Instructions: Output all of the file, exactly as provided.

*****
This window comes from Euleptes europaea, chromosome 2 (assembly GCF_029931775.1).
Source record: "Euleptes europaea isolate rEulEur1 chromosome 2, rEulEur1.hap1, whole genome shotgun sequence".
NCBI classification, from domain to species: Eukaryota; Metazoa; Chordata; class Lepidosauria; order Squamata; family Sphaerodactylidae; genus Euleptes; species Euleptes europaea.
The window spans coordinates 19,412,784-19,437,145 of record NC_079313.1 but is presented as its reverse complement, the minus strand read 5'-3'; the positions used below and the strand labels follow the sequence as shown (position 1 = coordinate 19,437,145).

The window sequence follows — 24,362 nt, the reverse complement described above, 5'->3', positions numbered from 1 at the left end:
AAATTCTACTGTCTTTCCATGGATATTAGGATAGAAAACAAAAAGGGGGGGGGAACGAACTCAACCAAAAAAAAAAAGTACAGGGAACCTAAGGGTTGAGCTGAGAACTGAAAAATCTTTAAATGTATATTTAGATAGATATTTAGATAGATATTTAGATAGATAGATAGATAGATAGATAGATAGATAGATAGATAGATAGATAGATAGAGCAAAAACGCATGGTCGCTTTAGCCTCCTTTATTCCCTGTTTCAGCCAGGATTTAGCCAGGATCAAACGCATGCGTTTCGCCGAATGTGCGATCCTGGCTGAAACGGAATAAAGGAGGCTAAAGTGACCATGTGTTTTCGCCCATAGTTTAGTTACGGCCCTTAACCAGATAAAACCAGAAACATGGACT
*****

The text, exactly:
This window comes from Euleptes europaea, chromosome 2 (assembly GCF_029931775.1).
Source record: "Euleptes europaea isolate rEulEur1 chromosome 2, rEulEur1.hap1, whole genome shotgun sequence".
NCBI classification, from domain to species: Eukaryota; Metazoa; Chordata; class Lepidosauria; order Squamata; family Sphaerodactylidae; genus Euleptes; species Euleptes europaea.
The window spans coordinates 19,412,784-19,437,145 of record NC_079313.1 but is presented as its reverse complement, the minus strand read 5'-3'; the positions used below and the strand labels follow the sequence as shown (position 1 = coordinate 19,437,145).

The window sequence follows — 24,362 nt, the reverse complement described above, 5'->3', positions numbered from 1 at the left end:
AAATTCTACTGTCTTTCCATGGATATTAGGATAGAAAACAAAAAGGGGGGGGGAACGAACTCAACCAAAAAAAAAAAGTACAGGGAACCTAAGGGTTGAGCTGAGAACTGAAAAATCTTTAAATGTATATTTAGATAGATATTTAGATAGATATTTAGATAGATAGATAGATAGATAGATAGATAGATAGATAGATAGATAGATAGATAGAGCAAAAACGCATGGTCGCTTTAGCCTCCTTTATTCCCTGTTTCAGCCAGGATTTAGCCAGGATCAAACGCATGCGTTTCGCCGAATGTGCGATCCTGGCTGAAACGGAATAAAGGAGGCTAAAGTGACCATGTGTTTTCGCCCATAGTTTAGTTACGGCCCTTAACCAGATAAAACCAGAAACATGGACT